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Thoroughbred “speed gene” determines why some racehorses are sprinters and some stayers

Racehorses - Labelled for reuse

 

By Equestrian Life

Irish researchers have analysed race records and genetics of 3,000 racehorses from around the globe, and have found unequivocal evidence that a “speed gene” is the main determinant as to whether horses are born sprinters or stayers.

The study (The contribution of myostatin (MSTN) and additional modifying genetic loci to race distance aptitude in Thoroughbred horses racing in different geographic regions, E. W. Hill et al. Equine Veterinary Journal, January 2019) found that the myostatin gene is the almost singular genetic determinant of a horse’s optimum race distance. The research confirms a previous smaller-scale study conducted by the team, led by associate professor of equine science Emmeline Hill, which is based at the University College Dublin. The researchers believe their latest findings end any dispute over the central role of the speed gene as they were able to replicate and validate their original research on a much larger scale.

The conclusion of the study states:

“MSTN (myostatin gene) is the single most important genetic contributor to best race distance in the Thoroughbred. Employment of genetic prediction models will lead to more accurate placing of horses in races that are best suited to their inherited genetic potential for distance aptitude.”


The knowledge is very valuable to the thoroughbred industry, and while the initial research and subsequent genetic test wasn’t popular with science-adverse breeders, those newer to the industry have been more open to making use of it. The latest findings and confirmation of the importance of the speed gene may mean more breeders are likely to be open to utilising the genetic test. It also means that if you know the genetic profile of your horse, you can train it in such a way and place it in races that best suit its genetic potential.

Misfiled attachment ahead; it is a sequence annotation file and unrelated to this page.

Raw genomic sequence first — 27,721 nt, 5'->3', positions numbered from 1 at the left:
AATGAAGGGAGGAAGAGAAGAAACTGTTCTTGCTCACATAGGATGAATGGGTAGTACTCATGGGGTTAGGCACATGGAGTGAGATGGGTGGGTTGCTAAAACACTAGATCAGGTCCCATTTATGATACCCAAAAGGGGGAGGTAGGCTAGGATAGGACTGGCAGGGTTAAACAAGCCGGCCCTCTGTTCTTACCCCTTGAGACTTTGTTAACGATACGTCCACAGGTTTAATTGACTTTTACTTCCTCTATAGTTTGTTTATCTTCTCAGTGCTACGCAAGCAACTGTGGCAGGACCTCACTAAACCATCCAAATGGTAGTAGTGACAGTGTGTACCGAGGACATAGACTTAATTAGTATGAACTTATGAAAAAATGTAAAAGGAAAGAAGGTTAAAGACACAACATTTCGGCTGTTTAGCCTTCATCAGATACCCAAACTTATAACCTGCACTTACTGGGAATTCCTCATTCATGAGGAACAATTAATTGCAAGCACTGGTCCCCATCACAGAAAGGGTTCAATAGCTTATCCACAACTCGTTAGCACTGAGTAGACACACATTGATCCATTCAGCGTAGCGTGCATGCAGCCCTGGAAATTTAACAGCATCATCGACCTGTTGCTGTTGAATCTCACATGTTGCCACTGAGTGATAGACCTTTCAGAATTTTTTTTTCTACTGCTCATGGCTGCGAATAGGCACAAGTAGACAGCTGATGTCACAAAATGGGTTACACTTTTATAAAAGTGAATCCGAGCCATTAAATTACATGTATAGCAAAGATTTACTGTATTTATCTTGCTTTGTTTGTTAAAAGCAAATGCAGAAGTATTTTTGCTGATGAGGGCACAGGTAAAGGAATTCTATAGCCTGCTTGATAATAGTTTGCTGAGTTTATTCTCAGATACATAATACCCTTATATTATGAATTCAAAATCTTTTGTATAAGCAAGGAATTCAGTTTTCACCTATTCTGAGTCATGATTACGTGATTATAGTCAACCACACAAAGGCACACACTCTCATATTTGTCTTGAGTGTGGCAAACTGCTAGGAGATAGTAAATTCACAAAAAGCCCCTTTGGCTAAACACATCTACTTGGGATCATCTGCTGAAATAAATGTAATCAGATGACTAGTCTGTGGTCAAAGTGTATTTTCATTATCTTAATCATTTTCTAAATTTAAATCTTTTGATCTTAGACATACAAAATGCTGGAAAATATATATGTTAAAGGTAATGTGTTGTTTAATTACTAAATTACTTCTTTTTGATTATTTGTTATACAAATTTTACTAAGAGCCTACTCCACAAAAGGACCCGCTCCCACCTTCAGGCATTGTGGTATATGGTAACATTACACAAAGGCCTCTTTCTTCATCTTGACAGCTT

The association between speed gene and distance is thought to be as statistically strong as the most genetic traits in humans – such as eye colour and the probability of going bald. The study found that in European horses, more than 83% of speed gene type known as “C:C” (sprint) horses had an optimum race distance of a mile or shorter, and more than 89% of “T:T” (staying) horses ran best over distances greater than a mile.

The main differences between sprinters and staying-type horses has been shown to be caused by a mutation in the speed gene that alters the rate of muscle growth and fibre-type differences in muscle. Although myostatin is the most important gene, the research identifies other genes which have moderate effects on the staying ability of a horse related to muscular response to exercise, regulation of fat metabolism and oxygen consumption.

Researchers believe that one concern with these findings is that people could be inclined to breed for sprinters (as this is where much of the big money is around the globe), ultimately putting the stayer at risk of extinction.

Will breeders continue to breed based on look and lineage, or is genetic testing for speed set to become the norm? We’ll have to wait and see.

Read the full study here.

 

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